We were headed south by southeast, on the edge of the desert, when the drugs, and by that I mean lack-there-of, began to take hold. It was hotter than a gay biker pulp novel and no one showed up to the show in Phoenix that nobody knew about. Nice guy, but left me in charge to find bands to play with us in a town none of us had ever been. And central Arizona bands got their nose up higher than Teddy Roosevelt’s on Mt. Rushmore. Or something. No one got back to us. So Gypsyhawk had to close an open mic at the Big Fish Pub with three people at that bar annoyed we were interrupting the anecdotes the bartender was regaling them with regarding how much Jameson he can drink. And we had no weed and no booze. At least we didn’t get cattle prodded. (see: Landmine Marathon, and why no one goes to the Big Fish Pub)
Ever sleep in a van at a Wal-Mart parking lot in the middle of the desert? Don’t. Just go to an old Navajo sweat lodge. Scotty was down with disease and sweated it out into the interior of his bench so that the germs can now incubate patiently, waiting to infest a future host. And watching meth addicts up close trying to peer into your tinted van puts even tough guys on edge.
The drive from Phoenix to Las Cruces was a restful and uneventful one. Desert everywhere in every direction spread rocky and solemn, unyielding to life’s need for hydration. And Las Cruces is a dump. Sorry, kids, but your college experience at New Mexico State is one you’re going to regret. We drove around looking for a party to crash. Hurricane Alley gave us the finger. When we asked a nice young gal for a suggestion she said, The Hurricane. Sho’ ‘nuff. Onward to Love’s Truck Stop about 90 miles east of El Paso in Van Horn. That’s when we saw the tail of Hurricane Earl manifested as a massive lightning storm in the center of a black cloud system. It looked like bright white mushroom clouds spread across the night disappearing as soon as they arrived over and over again forever. The winds were classifiable on your insurance forms as Act Of God. All night long the van was a rockin’, not in a good way, as we slept at the truck stop.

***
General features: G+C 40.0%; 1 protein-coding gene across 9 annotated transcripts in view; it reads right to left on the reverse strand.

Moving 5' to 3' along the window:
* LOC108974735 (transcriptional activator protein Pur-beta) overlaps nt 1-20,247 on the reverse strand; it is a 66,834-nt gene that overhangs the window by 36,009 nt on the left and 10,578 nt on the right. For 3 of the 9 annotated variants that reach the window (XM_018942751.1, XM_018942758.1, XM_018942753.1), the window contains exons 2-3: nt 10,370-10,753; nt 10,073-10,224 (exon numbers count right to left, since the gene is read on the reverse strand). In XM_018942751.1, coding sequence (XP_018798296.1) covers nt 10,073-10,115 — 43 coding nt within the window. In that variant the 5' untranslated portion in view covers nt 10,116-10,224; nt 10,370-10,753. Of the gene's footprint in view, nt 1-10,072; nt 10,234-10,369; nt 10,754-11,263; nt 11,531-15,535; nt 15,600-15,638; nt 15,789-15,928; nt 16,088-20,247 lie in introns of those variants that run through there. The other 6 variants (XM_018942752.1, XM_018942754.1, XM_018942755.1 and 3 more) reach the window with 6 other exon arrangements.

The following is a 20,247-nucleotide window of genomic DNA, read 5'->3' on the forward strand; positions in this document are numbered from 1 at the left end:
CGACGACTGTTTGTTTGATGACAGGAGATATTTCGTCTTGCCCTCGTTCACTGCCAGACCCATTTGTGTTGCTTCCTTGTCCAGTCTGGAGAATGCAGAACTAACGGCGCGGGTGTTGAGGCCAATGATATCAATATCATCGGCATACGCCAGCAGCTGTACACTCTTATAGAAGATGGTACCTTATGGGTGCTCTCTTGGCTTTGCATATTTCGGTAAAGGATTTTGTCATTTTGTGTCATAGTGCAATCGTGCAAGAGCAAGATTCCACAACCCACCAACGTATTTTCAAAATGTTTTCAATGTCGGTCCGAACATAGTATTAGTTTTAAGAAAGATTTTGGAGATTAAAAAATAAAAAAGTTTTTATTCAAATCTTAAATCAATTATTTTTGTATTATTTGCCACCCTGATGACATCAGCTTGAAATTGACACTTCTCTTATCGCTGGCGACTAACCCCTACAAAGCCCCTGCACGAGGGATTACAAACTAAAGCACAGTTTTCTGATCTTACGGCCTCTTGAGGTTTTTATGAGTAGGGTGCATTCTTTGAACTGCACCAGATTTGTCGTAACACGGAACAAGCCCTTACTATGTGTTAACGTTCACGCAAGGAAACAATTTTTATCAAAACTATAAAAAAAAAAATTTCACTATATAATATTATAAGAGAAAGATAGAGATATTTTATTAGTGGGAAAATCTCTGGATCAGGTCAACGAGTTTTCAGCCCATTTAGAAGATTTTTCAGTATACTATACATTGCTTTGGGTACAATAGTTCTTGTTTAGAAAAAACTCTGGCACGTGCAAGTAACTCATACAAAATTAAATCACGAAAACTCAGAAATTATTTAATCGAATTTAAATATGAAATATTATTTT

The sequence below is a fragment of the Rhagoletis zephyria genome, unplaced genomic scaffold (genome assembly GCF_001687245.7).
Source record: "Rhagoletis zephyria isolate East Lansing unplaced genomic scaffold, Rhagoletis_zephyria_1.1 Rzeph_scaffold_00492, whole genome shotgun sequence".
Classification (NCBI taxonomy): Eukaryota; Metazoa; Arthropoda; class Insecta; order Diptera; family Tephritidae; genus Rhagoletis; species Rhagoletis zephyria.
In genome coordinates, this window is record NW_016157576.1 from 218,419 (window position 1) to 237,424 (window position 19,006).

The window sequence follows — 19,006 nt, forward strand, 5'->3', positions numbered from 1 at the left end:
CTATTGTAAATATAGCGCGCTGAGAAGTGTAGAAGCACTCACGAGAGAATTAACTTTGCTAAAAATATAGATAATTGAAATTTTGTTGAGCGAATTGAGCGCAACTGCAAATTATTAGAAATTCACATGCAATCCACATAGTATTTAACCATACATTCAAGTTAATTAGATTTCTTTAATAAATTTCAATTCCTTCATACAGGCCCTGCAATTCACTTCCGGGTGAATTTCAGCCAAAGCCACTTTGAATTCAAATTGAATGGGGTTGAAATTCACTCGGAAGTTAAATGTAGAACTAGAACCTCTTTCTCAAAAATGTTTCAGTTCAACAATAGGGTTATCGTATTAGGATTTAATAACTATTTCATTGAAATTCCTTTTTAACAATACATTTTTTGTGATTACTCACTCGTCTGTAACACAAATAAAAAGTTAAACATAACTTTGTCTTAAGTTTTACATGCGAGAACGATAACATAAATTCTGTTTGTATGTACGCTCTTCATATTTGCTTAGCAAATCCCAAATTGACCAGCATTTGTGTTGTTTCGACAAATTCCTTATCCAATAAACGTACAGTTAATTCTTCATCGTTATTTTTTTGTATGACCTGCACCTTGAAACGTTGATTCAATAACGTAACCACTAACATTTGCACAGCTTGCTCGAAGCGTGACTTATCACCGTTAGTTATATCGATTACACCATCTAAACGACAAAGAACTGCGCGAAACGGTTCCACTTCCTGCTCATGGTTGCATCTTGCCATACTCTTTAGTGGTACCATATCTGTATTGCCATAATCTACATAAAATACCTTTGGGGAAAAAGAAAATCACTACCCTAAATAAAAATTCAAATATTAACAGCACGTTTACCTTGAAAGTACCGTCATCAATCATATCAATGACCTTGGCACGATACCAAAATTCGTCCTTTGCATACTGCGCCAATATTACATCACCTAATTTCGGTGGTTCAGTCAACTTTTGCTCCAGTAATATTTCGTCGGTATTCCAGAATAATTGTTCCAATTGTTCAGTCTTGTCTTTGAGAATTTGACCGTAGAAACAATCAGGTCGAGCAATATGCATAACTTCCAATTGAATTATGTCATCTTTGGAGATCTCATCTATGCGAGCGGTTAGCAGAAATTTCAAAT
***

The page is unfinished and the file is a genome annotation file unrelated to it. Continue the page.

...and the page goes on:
Beautiful landscape on the way to San Angelo, Texas. Bright green grass blanketed round hills, shallow crevices, and towering mesas like a Celtic desert. Above it was a light shade of gray as remnants of Earl’s wake remained stretched above us ushering our way through central Texas. San Angelo is a cool town. Most of it looks like an Old West boom town slightly refurbished with all the latest conveniences such as regular paint jobs and a CVS. A cool community with outdoor public theater (Twilight, but it’s Texas, so maybe they don’t know better), a fat dude grilling up sausage sandwiches and quesadillas for cheap from his trailer, and an Eskimo Hut serving drive thru Daiquiris and draft beer. Draconian prices on their Four Loko, however ($4.32??). Anyway, the venue, the Deadhorse, was rad and everyone loved our shtick. We even met a nice lady that let us sleep on her floor and eat her pizza, and didn’t get mad when Andrew spray painted “Gypsyhawk Was Here” in her living room.
Our travels continue to Oklahoma City where we hope to make some Oklahomies, then back down Texas through Dallas, then Houston, then Big Bayou’s home turf.